Costume book for Moulin Rouge. Copyright Deborah Abrams Kaplan

For Wicked, Susan Hilferty designed 269 Wicked looks, which were then made by 165 artisans. Glinda’s bubble dress? That took 12 artisans from Tricorne Inc. to make, and used 1,000 hours and 4 pounds of sequins sewn by hand. Elphaba’s Wicked Witch dress by Eric Winterling Inc., uses 40 yards of fabric for the ruffled skirt, and 15 artisans spent 245 hours to create it.

Wicked costumes. Copyright Deborah Abrams Kaplan

Wicked uses Bra Tenders, an undergarment specialty store in midtown. The store supplies them with hundreds of pairs of tights in dozens of green shades in colors like “Lime Psychadelic.” They also apparently provide other “support.”

Theatrical milliner working. Copyright Deborah Abrams Kaplan

The show has a Storm Trooper costume and others that use lightweight armor from Costume Armour, Inc. They have a video showing the Vacuform process that molds heated sheets of plastic for the costumes.

Star Wars and other costumes. Copyright Deborah Abrams Kaplan

The Come From Away costume seems simple, but the designers made it in a way that the actor could just add a jacket and change characters and looks quickly.

Come From Away easy costume transition. Copyright Deborah Abrams Kaplan

The three Chicago dresses here are all for different Roxys. They custom make a similar style dress that will fit the actor’s features well.

Chicago Roxy costumes for 3 different Roxys. Copyright Deborah Abrams Kaplan

Mrs. Doubtfire is coming back to Broadway, and you can see the undergarments created for the male actor who will play the lead character.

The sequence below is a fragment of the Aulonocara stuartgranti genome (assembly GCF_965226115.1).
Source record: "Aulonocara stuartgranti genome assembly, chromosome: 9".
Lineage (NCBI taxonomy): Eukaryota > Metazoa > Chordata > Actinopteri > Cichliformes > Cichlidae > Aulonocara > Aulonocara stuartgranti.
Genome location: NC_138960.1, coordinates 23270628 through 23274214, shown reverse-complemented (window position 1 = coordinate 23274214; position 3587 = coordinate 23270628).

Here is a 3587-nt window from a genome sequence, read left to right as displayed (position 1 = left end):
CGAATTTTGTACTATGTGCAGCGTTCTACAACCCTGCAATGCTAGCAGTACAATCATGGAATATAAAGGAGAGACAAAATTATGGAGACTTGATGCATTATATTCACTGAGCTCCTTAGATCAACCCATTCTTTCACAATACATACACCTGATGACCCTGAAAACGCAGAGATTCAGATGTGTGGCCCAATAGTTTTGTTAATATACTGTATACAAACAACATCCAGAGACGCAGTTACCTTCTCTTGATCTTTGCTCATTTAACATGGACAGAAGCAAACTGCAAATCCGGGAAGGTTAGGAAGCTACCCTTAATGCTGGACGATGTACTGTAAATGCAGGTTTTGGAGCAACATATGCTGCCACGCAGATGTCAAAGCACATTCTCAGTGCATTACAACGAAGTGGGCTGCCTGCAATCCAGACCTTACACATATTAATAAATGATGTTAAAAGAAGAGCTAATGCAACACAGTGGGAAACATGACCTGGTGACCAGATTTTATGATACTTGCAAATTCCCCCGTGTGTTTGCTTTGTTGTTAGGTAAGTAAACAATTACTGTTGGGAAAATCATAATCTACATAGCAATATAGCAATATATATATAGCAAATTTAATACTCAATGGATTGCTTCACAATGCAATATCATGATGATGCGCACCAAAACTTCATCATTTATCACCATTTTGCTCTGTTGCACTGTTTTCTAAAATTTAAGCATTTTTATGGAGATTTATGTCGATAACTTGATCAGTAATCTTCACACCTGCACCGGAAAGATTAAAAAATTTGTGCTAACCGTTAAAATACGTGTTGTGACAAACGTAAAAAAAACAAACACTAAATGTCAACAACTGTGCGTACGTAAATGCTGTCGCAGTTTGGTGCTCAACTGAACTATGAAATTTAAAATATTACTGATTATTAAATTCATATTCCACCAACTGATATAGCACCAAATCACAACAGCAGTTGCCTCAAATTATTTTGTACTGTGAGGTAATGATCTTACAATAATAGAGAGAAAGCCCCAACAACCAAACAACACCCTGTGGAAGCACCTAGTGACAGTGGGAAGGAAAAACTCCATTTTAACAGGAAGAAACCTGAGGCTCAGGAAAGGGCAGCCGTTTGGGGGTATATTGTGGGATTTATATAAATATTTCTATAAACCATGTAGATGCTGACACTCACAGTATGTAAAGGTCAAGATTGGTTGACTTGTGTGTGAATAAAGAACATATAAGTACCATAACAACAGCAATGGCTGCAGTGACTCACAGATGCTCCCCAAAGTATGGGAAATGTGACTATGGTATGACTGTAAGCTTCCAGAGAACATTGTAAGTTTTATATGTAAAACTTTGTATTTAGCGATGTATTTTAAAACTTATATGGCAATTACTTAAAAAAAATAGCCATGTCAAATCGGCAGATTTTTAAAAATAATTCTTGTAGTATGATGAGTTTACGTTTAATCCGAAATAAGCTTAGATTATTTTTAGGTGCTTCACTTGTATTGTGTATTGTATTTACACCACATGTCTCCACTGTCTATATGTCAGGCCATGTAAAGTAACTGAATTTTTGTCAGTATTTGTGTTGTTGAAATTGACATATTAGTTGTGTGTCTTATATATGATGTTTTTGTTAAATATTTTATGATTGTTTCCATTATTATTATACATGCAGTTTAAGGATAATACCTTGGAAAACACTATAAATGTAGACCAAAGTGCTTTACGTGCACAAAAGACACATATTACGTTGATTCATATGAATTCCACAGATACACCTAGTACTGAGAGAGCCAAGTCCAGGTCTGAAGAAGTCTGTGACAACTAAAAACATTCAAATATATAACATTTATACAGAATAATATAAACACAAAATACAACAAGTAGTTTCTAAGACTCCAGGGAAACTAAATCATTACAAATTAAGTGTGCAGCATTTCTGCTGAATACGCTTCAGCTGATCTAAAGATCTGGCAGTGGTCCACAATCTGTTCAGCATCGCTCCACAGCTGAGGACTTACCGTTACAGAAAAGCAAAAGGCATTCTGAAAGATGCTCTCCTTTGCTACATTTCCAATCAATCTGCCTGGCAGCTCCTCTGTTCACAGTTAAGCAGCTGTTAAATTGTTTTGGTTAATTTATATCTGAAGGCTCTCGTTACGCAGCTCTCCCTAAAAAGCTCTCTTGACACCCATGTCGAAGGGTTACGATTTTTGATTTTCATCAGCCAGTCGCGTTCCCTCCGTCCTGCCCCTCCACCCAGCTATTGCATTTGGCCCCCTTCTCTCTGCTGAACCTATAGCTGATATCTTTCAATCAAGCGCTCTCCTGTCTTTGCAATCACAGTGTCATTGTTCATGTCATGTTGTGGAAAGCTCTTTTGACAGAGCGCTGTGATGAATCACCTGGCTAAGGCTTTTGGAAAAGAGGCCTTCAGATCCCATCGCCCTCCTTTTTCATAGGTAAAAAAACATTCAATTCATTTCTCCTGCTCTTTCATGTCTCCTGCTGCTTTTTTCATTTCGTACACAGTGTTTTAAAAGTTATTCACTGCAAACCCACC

Mrs. Doubtfire costume. Copyright Deborah Abrams Kaplan

For the Hamilton dresses, we learned that Libby Marshall at Tricorne Inc. made more than 50 Peggy dresses for various Hamilton productions, as a draper and pattern maker. Each dress includes a bustle, two petticoats, three skirts and three bodices. For these 50 dresses, that means more than 400 individual pieces.

Hamilton costumes. Copyright Deborah Abrams Kaplan

These are Mrs. Maisel costumes! They have a Midge pattern you can download for a fee, and the proceeds are donated to the Relief Fund.

Mrs. Maisel costumes. Copyright Deborah Abrams Kaplan

There were several exhibits from Phantom of the Opera including five or so costumes from the Masquerade ball (not pictured). They were stunning to see up close.

Phantom of the Opera costumes. Copyright Deborah Abrams Kaplan

There was a big display for Whipped Cream, a ballet I’d not heard of before. The costumes and puppets were spectacular and there’s a video explaining how they’re made and how long they take.

Whipped Cream costumes and puppets from the American Ballet Theater. Copyright Deborah Abrams Kaplan

You can look through costumes used by famous actors including Kristen Wiig, Patti Lupone, Kate Winslet, Angelina Jolie, Nathan Lane and Matthew Broderick (the Producers). While you can’t take them out of the bag, you can flip through them.

Costumes worn by famous people from movies. You can flip through the bags to look. Copyright Deborah Abrams Kaplan

Review: Showstoppers NYC – if you go

When: You can visit Showstoppers until at least December 5, 2021. Tickets are timed.

Where: The official address is 234 West 42nd, which was Ripley’s Believe it or Not. Go closer to 8th Avenue on the same side of the street as Ripley’s (walk away from Time Square), and you’ll see it in a storefront.

How long: How long should you plan to spend at Showstoppers? Plan for 30-60 minutes. I spent close to an hour, watching videos and taking my time. My husband was finished much sooner though.

Who: The age depends on the interest. Children 2 and under are free. They allow strollers inside but there is no stroller parking. Those under age of 16 need a parent or guardian.

Vaccine requirements: Due to an NYC executive order, as indoor entertainment anyone 12 and older needs to show proof of at least one dose of a COVID-19 vaccine and ID.

Disclosure: I was provided with media tickets to review Showstoppers NYC. All opinions and photos are my own.